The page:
New hope for treatment of melanoma

Immune-system cells may be able to destroy tumors, says study by Cassian Yee
Dr. Cassian Yee
Dr. Cassian Yee of the Clinical Research Division displays flasks of human T cells. Photo by Todd McNaught

An experimental cancer therapy that uses immune-system cells to target and kill tumors holds promise for treating patients with advanced melanoma, a potentially fatal form of skin cancer.

The treatment, which infuses a patient's own immune cells that are triggered to react against melanoma cells, halted tumor growth in more than half of those who underwent therapy.

Researchers are optimistic that with further refinement, the technique, although not a cure, could provide new options for those who do not achieve a complete response to primary therapy.

The work was led by Dr. Cassian Yee of the Clinical Research Division and appeared in the Dec. 10 issue of the Proceedings of the National Academy of Sciences. Coauthors included Drs. John Thompson and David Byrd at the University of Washington, Dr. Phil Greenberg of the Clinical Research Division and collaborators at the Mayo Clinic in Rochester, Minn.

The study was one of the first to apply this type of immunotherapy, known as adoptive T-cell therapy, to a solid tumor and was more comprehensive than prior analyses, Yee said.

"In addition to looking at tumor response, we measured a number of other immune-system parameters that will help guide our efforts to improve the procedure," he said.

Such parameters included survival of the infused cells in the body and assessment of whether the cells migrate to tumor sites.

T cells are white blood cells that contain receptor proteins on their surface that specifically recognize and bind to markers displayed on other cell types, much like a key fits a lock. Upon recognition of a non-self or abnormal marker, T cells initiate an immune response that can result in destruction of cells displaying the aberrant protein.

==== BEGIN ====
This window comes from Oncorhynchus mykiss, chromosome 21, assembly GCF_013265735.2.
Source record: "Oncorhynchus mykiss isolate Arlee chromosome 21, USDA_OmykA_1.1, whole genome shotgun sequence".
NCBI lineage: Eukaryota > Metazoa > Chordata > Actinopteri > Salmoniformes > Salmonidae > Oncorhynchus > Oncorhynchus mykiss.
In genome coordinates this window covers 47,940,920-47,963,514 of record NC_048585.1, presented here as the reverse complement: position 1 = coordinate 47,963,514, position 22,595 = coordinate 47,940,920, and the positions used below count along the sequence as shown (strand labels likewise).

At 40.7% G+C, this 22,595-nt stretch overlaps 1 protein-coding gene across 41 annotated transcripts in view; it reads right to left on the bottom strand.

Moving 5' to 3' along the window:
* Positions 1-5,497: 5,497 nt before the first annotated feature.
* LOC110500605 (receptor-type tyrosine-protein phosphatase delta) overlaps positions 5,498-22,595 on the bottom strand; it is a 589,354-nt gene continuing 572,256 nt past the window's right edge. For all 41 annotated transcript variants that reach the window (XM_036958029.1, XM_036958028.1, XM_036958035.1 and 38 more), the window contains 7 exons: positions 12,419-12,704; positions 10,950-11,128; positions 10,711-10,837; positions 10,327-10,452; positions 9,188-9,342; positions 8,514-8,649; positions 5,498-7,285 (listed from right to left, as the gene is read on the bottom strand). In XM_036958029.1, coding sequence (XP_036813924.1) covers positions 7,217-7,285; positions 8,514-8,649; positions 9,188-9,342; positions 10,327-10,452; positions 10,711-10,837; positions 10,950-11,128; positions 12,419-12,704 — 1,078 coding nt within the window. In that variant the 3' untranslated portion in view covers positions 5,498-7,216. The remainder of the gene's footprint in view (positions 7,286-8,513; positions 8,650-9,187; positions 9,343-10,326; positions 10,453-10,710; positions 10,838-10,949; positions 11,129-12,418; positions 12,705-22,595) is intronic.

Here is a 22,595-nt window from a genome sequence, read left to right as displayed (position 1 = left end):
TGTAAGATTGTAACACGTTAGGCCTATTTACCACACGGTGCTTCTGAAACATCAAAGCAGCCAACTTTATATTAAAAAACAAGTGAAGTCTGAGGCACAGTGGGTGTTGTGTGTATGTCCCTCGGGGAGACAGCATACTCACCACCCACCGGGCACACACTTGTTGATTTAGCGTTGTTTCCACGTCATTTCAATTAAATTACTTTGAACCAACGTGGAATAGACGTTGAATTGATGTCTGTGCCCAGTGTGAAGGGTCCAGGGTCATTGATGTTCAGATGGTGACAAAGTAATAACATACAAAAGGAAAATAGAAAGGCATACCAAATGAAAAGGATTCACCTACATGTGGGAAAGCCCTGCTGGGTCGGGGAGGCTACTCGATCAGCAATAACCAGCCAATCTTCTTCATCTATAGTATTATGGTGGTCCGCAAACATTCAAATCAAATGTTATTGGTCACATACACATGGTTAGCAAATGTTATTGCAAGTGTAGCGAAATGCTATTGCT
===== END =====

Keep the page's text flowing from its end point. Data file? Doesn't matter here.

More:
Vast repertoire

The human immune system contains a vast repertoire of T cells, each recognizing a different target, but under normal conditions there are only a few of each type of T cell present in the body.

In adoptive T-cell therapy, a patient's T cells are extracted, and those that recognize a desired target, such as a protein on the surface of cancer cells, are identified and stimulated to divide.

This population of identical cells, or clones, is then infused back into the patient.

Yee's study involved 10 patients with metastatic melanoma who had failed conventional therapy. Each had T cells extracted prior to the start of their conventional therapy. Patients received infusions of T cells specific for either of two proteins, called MART1/MelanA and gp100, which are commonly produced by melanoma tumor cells. Patients received four such infusions and also were treated with low doses of interleukin-2 (IL-2), an immune system molecule that stimulates T-cell activity.

Researchers found that the transferred T cells survived an average of 16 days after transfusion and migrated to tumor sites. Disease progression stabilized in five of the patients and partially stabilized in three other patients for up to 21 months. Typically, patients with such advanced disease have a median survival of four or fewer months.

Though most patients had slight fever, aches and pains that subsided within three days, no major toxic side effects were linked to treatment.

Encouraging results

Yee said that while the study involved only a small number of patients, the results have encouraged the team to explore strategies to enhance the technique's effectiveness.

"Next, we'd like to use T cells that recognize additional tumor-specific proteins since not all tumor cells display the same array of markers," he said.

"We also need to determine the additional immune system components required for these T cells to survive and perform with maximum efficiency. The idea is to mimic the normal physiological conditions under which the T cells function as closely as we can."

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